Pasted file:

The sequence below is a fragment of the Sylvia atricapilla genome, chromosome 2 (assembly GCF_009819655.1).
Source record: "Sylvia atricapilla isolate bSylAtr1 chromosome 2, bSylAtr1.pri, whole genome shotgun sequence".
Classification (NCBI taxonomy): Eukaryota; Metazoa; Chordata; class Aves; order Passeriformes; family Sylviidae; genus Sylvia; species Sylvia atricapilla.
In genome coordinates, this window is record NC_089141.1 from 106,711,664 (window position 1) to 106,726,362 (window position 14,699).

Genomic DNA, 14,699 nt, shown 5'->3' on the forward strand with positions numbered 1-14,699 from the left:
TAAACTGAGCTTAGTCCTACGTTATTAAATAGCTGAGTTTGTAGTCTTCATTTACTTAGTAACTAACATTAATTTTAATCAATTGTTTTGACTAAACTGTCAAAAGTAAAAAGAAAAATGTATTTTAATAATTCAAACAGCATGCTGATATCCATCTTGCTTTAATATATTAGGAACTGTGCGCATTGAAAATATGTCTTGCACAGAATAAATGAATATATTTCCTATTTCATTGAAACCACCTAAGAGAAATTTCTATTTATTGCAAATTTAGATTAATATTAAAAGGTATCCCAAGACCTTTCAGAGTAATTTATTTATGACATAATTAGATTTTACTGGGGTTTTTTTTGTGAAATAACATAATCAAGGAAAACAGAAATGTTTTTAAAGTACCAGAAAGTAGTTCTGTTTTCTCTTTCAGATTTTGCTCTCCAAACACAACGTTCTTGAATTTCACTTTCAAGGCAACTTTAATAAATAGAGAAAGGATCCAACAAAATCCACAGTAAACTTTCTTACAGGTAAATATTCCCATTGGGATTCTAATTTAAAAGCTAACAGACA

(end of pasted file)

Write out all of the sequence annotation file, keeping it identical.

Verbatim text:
The sequence below is a fragment of the Sylvia atricapilla genome, chromosome 2 (assembly GCF_009819655.1).
Source record: "Sylvia atricapilla isolate bSylAtr1 chromosome 2, bSylAtr1.pri, whole genome shotgun sequence".
Classification (NCBI taxonomy): Eukaryota; Metazoa; Chordata; class Aves; order Passeriformes; family Sylviidae; genus Sylvia; species Sylvia atricapilla.
In genome coordinates, this window is record NC_089141.1 from 106,711,664 (window position 1) to 106,726,362 (window position 14,699).

Genomic DNA, 14,699 nt, shown 5'->3' on the forward strand with positions numbered 1-14,699 from the left:
TAAACTGAGCTTAGTCCTACGTTATTAAATAGCTGAGTTTGTAGTCTTCATTTACTTAGTAACTAACATTAATTTTAATCAATTGTTTTGACTAAACTGTCAAAAGTAAAAAGAAAAATGTATTTTAATAATTCAAACAGCATGCTGATATCCATCTTGCTTTAATATATTAGGAACTGTGCGCATTGAAAATATGTCTTGCACAGAATAAATGAATATATTTCCTATTTCATTGAAACCACCTAAGAGAAATTTCTATTTATTGCAAATTTAGATTAATATTAAAAGGTATCCCAAGACCTTTCAGAGTAATTTATTTATGACATAATTAGATTTTACTGGGGTTTTTTTTGTGAAATAACATAATCAAGGAAAACAGAAATGTTTTTAAAGTACCAGAAAGTAGTTCTGTTTTCTCTTTCAGATTTTGCTCTCCAAACACAACGTTCTTGAATTTCACTTTCAAGGCAACTTTAATAAATAGAGAAAGGATCCAACAAAATCCACAGTAAACTTTCTTACAGGTAAATATTCCCATTGGGATTCTAATTTAAAAGCTAACAGACA